Irish Water made loss of €138m last year
Irish Water made a €138m loss last year, accounts published today for the business show.
The loss at the hugely controversial utility, which is part of Ervia, came as it assumed responsibility last year for all water-related operations and costs from 31 local authorities, in advance of domestic billing being initiated.
Irish Water assumed all the financial costs of operating the water system on January 1 last year. Consumers weren’t issued with water bills until this year, however.
The company generated revenue of €687m last year, and while revenue will be higher this year, it will most likely be off target, as only 45pc of all its customers have paid their bills.
“Irish Water faced many challenges as it established the utility in 2014,” said Ervia chairman Rose Hynes in the company’s new annual report today. “Although the business delivered many key milestones it did not always get things right in its first year of operation.”
She added: “I would like to reiterate our apologies on behalf of the Board and Management for issues that impacted customer confidence during the year and assure our customers that
Irish Water, with the support of its parent company Ervia has learned from and built on its experience in 2014 to deliver on behalf of the people of Ireland.”
Irish Water’s operations include several thousand water extraction points, treatment plants, pumping stations and wastewater discharge points, approximately 58,000 kilometres of drinking water pipeline and an estimated 25,000 kilometres of wastewater pipelines.
The utility is spending €1.7bn to invest in water infrastructure between 2014 and 2016 to bring the network up to modern standards. By the end of 2014, Ervia had sourced available debt funding facilities of €412m for Irish Water, with a further €350m agreed in the first quarter of this year with Irish and international banks, it said.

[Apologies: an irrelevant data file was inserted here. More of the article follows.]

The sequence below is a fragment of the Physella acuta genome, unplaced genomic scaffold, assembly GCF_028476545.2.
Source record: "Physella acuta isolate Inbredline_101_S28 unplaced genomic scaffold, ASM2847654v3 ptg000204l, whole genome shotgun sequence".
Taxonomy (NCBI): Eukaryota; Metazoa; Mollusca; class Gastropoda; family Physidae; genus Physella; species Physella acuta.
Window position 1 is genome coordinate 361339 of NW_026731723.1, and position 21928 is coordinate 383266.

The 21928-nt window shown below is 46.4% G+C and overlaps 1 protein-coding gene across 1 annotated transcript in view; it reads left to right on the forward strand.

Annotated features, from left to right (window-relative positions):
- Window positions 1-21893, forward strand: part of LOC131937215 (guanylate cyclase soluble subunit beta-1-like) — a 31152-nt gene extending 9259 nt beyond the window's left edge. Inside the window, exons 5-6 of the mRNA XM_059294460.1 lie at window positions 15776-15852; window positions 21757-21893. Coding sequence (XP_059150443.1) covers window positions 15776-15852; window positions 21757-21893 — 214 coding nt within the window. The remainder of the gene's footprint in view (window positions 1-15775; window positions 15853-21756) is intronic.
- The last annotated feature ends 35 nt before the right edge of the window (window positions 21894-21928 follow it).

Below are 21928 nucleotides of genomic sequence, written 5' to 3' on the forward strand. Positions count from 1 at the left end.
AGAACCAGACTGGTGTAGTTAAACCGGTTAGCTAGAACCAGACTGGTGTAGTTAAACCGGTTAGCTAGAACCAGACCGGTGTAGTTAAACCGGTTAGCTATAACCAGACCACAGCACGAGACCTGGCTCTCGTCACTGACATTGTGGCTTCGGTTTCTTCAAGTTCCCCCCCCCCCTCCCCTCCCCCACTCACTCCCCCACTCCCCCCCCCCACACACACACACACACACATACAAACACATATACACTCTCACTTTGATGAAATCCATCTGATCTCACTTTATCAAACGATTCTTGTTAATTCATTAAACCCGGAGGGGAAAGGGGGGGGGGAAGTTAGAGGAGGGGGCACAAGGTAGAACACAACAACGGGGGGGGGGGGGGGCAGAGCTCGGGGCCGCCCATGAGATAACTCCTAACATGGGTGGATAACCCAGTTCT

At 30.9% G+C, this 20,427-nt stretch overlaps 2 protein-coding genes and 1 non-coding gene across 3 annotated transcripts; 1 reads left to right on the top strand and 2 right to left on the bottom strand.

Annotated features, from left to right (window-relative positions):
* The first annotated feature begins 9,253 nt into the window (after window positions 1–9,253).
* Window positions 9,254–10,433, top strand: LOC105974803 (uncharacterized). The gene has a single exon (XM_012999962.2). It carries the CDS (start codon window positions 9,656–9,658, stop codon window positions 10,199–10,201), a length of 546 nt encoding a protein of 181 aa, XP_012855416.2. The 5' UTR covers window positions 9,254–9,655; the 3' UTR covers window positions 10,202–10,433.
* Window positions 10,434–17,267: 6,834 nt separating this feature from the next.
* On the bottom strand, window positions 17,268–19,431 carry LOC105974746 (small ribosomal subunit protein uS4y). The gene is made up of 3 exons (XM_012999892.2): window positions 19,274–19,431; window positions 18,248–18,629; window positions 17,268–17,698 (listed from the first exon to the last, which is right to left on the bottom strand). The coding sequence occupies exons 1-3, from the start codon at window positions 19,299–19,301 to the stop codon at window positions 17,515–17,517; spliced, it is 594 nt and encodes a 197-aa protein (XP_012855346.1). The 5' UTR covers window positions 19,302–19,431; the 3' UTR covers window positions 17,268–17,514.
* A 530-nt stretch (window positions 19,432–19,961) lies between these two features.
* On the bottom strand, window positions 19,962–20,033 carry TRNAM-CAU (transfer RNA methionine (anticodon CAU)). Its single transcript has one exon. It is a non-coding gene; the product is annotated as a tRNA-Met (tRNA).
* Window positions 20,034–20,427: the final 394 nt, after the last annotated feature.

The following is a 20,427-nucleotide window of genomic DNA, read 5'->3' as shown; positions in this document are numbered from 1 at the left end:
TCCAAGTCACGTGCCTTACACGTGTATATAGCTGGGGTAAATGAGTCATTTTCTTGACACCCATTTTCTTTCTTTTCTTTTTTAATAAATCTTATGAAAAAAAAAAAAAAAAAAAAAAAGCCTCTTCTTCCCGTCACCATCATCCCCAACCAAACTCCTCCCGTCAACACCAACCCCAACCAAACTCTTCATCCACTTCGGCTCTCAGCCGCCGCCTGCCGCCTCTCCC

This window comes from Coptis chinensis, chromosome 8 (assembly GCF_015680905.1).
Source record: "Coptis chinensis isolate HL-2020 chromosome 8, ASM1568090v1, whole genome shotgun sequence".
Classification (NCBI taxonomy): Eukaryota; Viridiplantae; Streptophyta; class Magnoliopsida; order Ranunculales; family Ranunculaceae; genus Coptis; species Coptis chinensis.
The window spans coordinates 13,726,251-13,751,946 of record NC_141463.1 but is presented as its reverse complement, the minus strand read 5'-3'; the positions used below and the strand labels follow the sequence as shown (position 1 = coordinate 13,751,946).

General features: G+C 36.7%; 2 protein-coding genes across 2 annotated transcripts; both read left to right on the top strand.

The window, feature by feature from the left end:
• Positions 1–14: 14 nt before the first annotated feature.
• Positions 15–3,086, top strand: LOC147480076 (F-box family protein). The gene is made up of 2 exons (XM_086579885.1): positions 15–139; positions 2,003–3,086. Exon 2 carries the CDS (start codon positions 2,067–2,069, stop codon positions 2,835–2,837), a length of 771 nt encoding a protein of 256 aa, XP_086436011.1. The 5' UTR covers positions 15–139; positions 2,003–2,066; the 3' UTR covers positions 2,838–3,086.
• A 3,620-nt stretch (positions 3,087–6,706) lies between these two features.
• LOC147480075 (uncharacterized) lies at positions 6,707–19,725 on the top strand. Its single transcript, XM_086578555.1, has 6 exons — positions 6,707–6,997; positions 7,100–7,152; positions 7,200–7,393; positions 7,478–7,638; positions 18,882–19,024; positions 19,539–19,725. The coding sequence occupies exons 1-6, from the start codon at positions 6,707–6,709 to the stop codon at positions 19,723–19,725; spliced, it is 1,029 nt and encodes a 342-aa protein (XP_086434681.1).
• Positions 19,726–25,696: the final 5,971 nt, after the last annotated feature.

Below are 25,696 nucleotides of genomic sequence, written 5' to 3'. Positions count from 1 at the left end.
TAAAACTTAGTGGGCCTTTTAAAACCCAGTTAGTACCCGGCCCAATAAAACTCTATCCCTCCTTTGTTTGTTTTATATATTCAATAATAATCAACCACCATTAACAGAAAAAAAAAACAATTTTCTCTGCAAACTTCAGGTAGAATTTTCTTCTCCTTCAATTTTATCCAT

“First and foremost we are building a modern utility to address the challenges that exist where half of Ireland’s clean drinking water is being lost through leaks, 44 towns have no wastewater treatment and the water supply to almost one million people is at risk of failure,” said Ervia chief executive Michael McNicholas.
He added: “Irish Water is focused on becoming a consumer led utility and earning the trust of its customers and the general public. While the scale of the change program and investment required is significant, Ervia and Irish Water are 100pc committed to delivering on the mission to upgrade the country’s ageing water network so that it is fit to support a modern and growing Irish economy.”
Mr McNicholas conceded earlier this week that Irish Water might not even exist after the upcoming general election.
Ervia also controls Gas Networks Ireland.
Total revenue at Ervia was €506m last year, in line with the amount generated in 2013.
Profit before exceptional items and income tax from continuing operations was €137m last year. That was 14pc, or €22m lower than in 2013, due to higher operating costs and depreciation charges associated with an “increasing asset base”, according to the company.